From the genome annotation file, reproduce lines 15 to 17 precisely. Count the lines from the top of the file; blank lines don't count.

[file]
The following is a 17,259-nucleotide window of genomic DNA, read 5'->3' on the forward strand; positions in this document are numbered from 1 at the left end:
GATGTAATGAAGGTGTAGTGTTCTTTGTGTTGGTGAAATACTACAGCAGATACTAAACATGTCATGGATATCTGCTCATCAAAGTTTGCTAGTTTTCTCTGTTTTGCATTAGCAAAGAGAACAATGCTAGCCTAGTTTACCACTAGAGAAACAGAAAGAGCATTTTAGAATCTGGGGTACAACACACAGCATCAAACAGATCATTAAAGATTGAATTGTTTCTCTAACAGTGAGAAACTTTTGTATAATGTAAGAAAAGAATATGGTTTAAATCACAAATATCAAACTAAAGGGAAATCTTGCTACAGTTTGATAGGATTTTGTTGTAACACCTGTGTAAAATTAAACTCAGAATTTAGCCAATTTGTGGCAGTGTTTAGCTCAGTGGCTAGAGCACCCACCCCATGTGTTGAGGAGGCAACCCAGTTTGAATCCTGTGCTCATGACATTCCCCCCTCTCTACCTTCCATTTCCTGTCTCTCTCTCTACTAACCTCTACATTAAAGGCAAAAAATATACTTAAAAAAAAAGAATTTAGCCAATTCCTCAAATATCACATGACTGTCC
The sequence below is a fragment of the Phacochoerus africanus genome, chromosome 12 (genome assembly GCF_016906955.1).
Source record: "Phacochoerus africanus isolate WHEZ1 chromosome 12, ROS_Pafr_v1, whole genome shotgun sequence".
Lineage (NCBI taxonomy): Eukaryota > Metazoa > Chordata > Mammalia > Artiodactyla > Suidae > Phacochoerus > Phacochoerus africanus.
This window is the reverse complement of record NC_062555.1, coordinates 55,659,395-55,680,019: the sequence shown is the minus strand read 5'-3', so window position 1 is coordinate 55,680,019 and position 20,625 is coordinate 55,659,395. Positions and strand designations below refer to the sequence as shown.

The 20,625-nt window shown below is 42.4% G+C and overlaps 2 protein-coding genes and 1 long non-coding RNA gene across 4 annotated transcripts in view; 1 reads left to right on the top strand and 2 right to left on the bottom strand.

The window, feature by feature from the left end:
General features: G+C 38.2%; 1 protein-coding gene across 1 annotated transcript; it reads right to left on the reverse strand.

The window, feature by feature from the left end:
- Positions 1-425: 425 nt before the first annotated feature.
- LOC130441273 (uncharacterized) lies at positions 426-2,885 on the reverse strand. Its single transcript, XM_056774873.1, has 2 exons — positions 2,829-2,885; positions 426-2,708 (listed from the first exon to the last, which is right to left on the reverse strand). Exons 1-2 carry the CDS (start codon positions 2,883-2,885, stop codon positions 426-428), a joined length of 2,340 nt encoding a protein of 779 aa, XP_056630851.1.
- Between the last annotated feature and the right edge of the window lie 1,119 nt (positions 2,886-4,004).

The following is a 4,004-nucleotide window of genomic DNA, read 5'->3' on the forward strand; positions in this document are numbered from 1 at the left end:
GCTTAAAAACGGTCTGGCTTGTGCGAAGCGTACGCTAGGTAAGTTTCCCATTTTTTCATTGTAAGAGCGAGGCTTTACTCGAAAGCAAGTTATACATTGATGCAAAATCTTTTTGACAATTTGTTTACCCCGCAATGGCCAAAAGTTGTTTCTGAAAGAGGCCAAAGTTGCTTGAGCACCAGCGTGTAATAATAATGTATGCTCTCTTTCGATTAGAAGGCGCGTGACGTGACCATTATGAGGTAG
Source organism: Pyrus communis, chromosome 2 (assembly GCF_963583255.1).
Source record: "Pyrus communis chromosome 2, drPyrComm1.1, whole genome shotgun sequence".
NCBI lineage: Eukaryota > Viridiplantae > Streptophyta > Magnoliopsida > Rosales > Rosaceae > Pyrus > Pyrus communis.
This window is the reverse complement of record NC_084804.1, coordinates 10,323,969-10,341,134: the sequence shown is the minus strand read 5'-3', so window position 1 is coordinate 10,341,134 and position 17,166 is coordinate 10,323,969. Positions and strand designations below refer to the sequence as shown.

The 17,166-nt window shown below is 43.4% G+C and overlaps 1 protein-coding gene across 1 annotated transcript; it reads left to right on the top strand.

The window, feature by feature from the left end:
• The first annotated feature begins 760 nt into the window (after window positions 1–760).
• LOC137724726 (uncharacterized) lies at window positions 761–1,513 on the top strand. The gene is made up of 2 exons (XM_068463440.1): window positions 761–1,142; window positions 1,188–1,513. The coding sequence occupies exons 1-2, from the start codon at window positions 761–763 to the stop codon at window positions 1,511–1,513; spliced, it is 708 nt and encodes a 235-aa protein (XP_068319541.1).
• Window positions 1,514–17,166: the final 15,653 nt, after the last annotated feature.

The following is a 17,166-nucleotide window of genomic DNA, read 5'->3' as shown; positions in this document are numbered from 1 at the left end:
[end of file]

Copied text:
GCTTAAAAACGGTCTGGCTTGTGCGAAGCGTACGCTAGGTAAGTTTCCCATTTTTTCATTGTAAGAGCGAGGCTTTACTCGAAAGCAAGTTATACATTGATGCAAAATCTTTTTGACAATTTGTTTACCCCGCAATGGCCAAAAGTTGTTTCTGAAAGAGGCCAAAGTTGCTTGAGCACCAGCGTGTAATAATAATGTATGCTCTCTTTCGATTAGAAGGCGCGTGACGTGACCATTATGAGGTAG
Source organism: Pyrus communis, chromosome 2 (assembly GCF_963583255.1).
Source record: "Pyrus communis chromosome 2, drPyrComm1.1, whole genome shotgun sequence".